I don’t know the poet David Yezzi, but I really liked his comments about the forthcoming inaugural poem in last Friday’s (1/9/09) Wall St. Journal. "Bards at the Inaugural Gates." A sample: "Could such a historic occasion give rise to historic poetry? It hasn’t yet. This may be because the public voice has never been the long suit of American poetry, despite its roots in Whitman, who had a way of addressing the whole nation, if not all of mankind... When poetry gets pressed into political service what gets lost most often is the poetry... Poems create this condition with the stories they tell, but more importantly in the way they tell them. Great poems find an expression for experiences and emotions that we would not have words for otherwise. In so doing, they give us those emotions and the experiences fully for the first time. The stumbling block for most political poetry is narrowness. As soon as poetry espouses an interest group, it ceases to speak to the widest audience and fails in its bid for universality.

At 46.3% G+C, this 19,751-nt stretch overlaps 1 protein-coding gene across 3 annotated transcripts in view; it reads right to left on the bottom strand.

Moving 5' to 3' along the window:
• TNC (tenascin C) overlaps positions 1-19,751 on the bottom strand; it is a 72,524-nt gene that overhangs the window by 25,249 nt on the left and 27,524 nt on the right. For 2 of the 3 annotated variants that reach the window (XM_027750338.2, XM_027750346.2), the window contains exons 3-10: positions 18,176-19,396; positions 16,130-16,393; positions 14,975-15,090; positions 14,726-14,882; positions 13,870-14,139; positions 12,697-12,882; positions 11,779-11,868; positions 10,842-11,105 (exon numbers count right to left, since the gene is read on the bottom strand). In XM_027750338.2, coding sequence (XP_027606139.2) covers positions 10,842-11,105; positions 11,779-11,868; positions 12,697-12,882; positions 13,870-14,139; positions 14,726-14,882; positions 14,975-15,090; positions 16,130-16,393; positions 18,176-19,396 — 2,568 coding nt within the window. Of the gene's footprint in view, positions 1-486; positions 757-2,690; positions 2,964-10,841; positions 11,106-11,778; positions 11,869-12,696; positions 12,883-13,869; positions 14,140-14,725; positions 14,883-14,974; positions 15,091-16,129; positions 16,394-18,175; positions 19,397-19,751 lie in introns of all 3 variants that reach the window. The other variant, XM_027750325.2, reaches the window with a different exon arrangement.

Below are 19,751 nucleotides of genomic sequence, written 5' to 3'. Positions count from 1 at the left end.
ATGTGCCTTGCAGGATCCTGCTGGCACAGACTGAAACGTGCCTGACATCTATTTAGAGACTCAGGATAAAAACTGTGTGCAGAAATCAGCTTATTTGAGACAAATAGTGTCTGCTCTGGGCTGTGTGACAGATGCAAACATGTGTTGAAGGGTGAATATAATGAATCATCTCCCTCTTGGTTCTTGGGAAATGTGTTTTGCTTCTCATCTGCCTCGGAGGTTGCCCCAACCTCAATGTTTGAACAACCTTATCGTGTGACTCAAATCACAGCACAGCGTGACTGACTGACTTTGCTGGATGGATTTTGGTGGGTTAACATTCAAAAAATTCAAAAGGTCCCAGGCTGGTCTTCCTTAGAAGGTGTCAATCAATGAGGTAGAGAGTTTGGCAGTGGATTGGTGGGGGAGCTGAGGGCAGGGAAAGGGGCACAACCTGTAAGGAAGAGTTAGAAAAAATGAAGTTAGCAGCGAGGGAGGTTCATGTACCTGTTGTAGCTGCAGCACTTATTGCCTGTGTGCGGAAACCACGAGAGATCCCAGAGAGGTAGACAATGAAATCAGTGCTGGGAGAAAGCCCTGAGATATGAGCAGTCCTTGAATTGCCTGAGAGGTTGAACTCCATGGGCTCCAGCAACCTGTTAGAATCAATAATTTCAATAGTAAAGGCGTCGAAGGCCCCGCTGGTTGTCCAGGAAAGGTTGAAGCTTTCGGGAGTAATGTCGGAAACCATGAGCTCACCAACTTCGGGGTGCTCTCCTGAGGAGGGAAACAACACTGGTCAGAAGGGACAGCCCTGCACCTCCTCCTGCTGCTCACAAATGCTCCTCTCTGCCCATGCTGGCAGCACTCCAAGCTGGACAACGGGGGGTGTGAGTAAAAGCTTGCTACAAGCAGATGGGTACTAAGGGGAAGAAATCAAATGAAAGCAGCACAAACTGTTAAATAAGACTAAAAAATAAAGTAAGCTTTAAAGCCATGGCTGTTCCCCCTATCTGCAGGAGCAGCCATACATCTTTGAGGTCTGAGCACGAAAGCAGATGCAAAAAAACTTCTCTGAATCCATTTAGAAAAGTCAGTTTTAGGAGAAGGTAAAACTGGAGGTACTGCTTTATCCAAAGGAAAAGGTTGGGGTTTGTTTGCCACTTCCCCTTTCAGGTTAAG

Take a look, and if someone knows his poetry, give us an appraisal.